In Brief

Mongolia suspends KFC operations amid food poisoning fears

Hundreds fall sick following suspected hygiene breaches

Mongolia has suspended operations at all of the country’s KFC restaurants after an outlet in the capital was linked to hundreds of reports of suspected food poisoning.

Authorities from the country’s Metropolitan Professional Inspection Agency (MPIA) said the local licence holder of the KFC franchise in the Zaisan area of Ulaanbaatar was responsible for 247 cases of diarrhoea, vomiting and fever reported over the last month. More than 40 people have been hospitalised.

The ill diners, who included two KFC workers, suffered gastrointestinal diseases caused by the shigella bacteria, reports China’s Xinhua News Agency.

A preliminary inspection found “serious violations in health standards and a failure in internal hygiene controls” at the Zaisan branch, with lab tests later revealing a presence of bacteria in the drinking water and E. coli in fizzy drinks, reports Bloomberg.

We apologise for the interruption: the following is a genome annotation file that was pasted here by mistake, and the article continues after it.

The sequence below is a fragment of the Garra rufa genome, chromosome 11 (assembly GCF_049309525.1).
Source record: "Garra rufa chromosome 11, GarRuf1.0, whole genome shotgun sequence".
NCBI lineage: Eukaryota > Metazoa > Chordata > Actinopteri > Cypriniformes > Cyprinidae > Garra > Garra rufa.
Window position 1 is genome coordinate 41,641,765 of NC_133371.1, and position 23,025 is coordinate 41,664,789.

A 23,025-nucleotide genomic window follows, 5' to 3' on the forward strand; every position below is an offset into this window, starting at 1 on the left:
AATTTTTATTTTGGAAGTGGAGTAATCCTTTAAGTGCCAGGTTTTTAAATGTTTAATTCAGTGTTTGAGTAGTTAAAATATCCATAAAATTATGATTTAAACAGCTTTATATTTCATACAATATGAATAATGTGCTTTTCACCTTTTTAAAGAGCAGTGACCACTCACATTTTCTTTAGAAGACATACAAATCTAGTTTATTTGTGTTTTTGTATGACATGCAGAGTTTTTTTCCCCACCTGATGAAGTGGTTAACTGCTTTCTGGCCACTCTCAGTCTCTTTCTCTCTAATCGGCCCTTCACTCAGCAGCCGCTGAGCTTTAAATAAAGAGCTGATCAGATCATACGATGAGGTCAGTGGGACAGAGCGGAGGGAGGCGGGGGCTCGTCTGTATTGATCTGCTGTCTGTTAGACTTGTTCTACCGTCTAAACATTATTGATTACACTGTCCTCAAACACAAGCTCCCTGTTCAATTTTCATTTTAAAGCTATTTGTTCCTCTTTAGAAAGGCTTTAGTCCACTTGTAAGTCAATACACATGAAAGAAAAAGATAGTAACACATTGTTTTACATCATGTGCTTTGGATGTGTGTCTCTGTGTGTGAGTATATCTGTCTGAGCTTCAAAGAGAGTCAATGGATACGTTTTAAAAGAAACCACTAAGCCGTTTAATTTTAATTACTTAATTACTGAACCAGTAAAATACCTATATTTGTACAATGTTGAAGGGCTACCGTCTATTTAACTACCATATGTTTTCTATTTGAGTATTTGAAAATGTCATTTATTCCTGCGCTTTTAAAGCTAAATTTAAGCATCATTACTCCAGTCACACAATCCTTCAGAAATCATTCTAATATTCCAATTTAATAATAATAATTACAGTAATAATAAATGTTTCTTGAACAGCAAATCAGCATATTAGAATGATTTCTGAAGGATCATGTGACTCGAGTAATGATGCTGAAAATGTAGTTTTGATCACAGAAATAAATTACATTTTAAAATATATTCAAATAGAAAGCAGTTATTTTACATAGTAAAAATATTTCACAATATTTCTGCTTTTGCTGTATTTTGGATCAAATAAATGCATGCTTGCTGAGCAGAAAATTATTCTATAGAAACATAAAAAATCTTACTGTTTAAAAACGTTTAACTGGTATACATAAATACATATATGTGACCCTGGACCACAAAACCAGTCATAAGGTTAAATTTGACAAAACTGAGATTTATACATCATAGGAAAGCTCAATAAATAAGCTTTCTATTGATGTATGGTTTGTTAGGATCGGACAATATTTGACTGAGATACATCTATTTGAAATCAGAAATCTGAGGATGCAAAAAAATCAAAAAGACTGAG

Mongolia’s 11 KFC outlets, all of which are in the capital, will remain closed while a full inquiry is carried out.

A spokesperson for KFC Global told Reuters: “We deeply regret the negative impact that many people have suffered, especially to our guests of the Zaisan restaurant, and we are working to support our team members and customers during this difficult time. 

“KFC Mongolia is cooperating fully with the government’s investigation and recommendations around addressing the source of the incident. This includes a thorough investigation of all KFC Mongolia restaurants, and specifically into determining the exact cause of the reported incident.”

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